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Biden Caught In Another Lie

Durham Comes Up Short Against Key Russiagate Player

AP Photo/Manuel Balce Ceneta

Special Counsel John Durham failed to secure a conviction from a Virginia jury against Igor Danchenko Tuesday afternoon in the United States District Court in the Eastern District of Virginia. 


Danchenko, a key Russiagate player who supplied spy Christopher Steele with false, Russia sourced and salacious information about Donald Trump during the 2016 election, was acquitted on all counts of lying to the FBI. The jury spent Monday and Tuesday in deliberations before returning the verdict.  

Despite the verdict, former federal prosecutor Andy McCarthy explains in the New York Post how Danchenko worked with Steele, the Clinton campaign and the FBI to frame President Donald Trump.


Danchenko is charged with five counts of lying to the FBI about two of his sources for what became the infamous “Steele dossier” — a compilation of faux intelligence reports, mainly authored by former British spy Christopher Steele, that portrayed the GOP’s then-presidential candidate, Donald Trump, as a clandestine agent of Russia.

Danchenko was Steele’s principal source. In essence, Durham accuses him of (a) concealing from the FBI that he was getting some information about the Trump campaign from Clinton political ally Charles Dolan and (b) falsely claiming he received explosive information from Sergei Millian, a Belarusian American tangentially associated with Trump, alleging the GOP candidate was in a “conspiracy of cooperation” with the Kremlin.

It remains to be seen whether Durham can prove these charges: The allegation related to Dolan is not crystal clear (because Danchenko did make a vague reference to discussions with him), and Millian, who is overseas and beyond US subpoena power, has refused to testify.

What is not in doubt, though, is that the trial is highlighting the FBI’s shocking malfeasance in the Trump-Russia “collusion” probe, which it codenamed “Crossfire Hurricane.”

Ultimately, the bureau never had to pay the $1 million because neither Steele nor Danchenko could prove the dossier allegations. In fact, according to court filings, Durham’s investigation has concluded the so-called pee tape was a complete fabrication. Further, when the FBI finally got around to interviewing Danchenko, months after it first received Steele’s reporting, Danchenko debunked it as a screed of rumor and innuendo, much of it exaggerated and gussied up to look like professional intelligence analysis.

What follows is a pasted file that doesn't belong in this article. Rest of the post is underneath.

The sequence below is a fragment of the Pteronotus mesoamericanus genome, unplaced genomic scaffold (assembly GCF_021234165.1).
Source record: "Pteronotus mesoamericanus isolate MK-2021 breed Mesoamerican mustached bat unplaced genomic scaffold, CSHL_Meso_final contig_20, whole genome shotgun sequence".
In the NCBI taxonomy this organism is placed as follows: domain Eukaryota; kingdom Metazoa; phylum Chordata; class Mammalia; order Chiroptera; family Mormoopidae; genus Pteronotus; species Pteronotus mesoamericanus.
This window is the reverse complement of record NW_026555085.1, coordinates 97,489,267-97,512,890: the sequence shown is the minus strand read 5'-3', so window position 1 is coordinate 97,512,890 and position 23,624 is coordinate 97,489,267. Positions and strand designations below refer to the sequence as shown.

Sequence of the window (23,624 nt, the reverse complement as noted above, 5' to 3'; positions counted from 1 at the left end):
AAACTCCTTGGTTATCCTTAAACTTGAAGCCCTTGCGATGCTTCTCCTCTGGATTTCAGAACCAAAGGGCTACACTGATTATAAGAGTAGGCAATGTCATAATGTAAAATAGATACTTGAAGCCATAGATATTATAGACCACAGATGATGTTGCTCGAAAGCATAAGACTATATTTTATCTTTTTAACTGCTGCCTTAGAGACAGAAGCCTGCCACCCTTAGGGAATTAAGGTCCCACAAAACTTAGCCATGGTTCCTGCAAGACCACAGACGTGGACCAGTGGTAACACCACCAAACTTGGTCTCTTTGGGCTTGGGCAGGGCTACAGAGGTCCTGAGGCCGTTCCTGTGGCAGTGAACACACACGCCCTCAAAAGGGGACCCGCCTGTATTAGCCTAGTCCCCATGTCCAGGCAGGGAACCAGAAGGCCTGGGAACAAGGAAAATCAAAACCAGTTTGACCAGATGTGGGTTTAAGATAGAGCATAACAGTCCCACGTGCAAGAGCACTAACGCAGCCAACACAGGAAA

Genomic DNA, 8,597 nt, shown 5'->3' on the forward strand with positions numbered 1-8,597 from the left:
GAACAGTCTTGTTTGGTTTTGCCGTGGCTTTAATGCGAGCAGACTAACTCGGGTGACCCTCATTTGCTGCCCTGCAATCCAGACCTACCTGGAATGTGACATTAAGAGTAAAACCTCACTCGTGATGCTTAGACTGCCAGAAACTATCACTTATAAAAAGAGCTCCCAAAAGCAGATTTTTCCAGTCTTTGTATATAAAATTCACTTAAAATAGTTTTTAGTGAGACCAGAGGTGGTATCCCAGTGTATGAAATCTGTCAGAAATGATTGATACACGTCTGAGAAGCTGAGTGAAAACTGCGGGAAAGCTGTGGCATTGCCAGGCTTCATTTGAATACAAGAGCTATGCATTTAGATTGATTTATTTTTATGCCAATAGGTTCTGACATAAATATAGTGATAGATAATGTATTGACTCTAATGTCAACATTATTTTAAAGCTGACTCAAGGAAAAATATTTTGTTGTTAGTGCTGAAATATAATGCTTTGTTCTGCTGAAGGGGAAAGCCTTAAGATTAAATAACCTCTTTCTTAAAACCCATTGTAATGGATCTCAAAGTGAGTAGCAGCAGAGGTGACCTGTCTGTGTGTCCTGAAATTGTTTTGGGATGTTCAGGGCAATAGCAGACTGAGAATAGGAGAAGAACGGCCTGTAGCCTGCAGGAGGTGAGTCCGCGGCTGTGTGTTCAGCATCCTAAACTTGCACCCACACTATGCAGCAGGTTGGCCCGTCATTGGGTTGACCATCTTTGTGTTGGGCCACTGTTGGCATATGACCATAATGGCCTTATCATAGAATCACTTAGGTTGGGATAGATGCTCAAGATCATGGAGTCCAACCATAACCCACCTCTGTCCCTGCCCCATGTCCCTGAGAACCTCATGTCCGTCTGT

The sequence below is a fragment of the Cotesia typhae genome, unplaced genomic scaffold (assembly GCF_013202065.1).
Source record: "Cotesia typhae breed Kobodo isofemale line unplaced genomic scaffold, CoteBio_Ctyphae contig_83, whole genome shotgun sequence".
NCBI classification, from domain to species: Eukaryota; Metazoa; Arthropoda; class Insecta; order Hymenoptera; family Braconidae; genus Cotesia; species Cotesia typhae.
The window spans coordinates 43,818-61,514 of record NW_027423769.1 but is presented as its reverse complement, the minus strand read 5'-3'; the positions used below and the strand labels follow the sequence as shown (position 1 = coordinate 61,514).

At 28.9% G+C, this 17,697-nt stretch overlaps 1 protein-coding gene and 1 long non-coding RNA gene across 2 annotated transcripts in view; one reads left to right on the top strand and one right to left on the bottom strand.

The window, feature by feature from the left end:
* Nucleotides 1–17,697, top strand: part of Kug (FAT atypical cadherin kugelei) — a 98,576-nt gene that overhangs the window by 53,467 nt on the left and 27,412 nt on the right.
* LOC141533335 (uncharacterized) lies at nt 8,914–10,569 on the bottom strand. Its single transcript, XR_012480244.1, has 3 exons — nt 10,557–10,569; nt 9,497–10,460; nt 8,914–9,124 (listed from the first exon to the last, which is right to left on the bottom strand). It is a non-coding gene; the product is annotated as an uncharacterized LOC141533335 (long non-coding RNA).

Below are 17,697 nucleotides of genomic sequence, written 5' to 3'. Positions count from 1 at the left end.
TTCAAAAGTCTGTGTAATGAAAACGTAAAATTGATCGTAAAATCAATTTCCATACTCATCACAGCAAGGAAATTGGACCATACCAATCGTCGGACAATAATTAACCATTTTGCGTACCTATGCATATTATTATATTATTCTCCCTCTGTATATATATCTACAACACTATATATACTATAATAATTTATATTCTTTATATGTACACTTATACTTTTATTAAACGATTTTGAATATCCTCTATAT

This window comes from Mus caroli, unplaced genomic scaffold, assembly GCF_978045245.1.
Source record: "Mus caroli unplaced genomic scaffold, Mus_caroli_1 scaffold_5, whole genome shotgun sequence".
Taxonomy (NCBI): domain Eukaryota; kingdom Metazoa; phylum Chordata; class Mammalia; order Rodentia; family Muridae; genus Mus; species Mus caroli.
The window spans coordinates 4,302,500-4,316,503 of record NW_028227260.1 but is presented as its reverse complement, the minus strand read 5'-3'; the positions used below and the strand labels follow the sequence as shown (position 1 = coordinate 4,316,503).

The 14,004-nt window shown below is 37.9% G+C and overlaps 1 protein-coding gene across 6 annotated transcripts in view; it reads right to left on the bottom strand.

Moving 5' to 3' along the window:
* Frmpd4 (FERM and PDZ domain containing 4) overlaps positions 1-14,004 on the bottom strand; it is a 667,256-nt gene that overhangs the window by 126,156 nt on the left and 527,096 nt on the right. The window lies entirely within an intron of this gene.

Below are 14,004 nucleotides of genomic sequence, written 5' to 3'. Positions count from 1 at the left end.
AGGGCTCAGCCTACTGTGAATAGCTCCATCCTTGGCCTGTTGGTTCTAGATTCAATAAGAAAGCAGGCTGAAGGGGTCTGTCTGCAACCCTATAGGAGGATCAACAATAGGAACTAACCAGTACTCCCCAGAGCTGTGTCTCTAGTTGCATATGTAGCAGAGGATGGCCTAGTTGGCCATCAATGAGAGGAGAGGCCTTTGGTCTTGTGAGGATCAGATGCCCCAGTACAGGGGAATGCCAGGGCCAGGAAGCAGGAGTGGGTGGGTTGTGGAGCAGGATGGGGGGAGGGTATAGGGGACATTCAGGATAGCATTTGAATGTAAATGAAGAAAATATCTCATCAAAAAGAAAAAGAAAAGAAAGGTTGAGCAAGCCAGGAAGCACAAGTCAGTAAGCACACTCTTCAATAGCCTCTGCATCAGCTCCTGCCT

The rules of the Foreign Intelligence Surveillance Court and the Justice Department mandate the FBI must verify information before submitting it to the court in applying for surveillance warrants. Even though it could not prove the Steele allegations and had every reason to know they were exaggerated if not out-and-out false, the FBI relied on the Steele claims in sworn applications.

It gets worse. The FBI obtained FISC surveillance warrants to monitor former Trump campaign adviser Carter Page in October 2016 and mid-January 2017, representing to the court that Trump appeared to be in a corrupt conspiracy with the Kremlin. Finally, in late January, the FBI interviewed Danchenko, who debunked Steele’s reporting. Nevertheless, even after speaking with Danchenko, the bureau continued relying on Steele’s allegations when — again under oath — it persuaded the court to extend the surveillance in April and June 2017.


And while the FBI was working with knowingly false information to frame Trump, which eventually snowballed into the Mueller probe after he won the 2016 election, the Bureau buried the investigation against Hunter Biden and the criminal contents of his laptop. 

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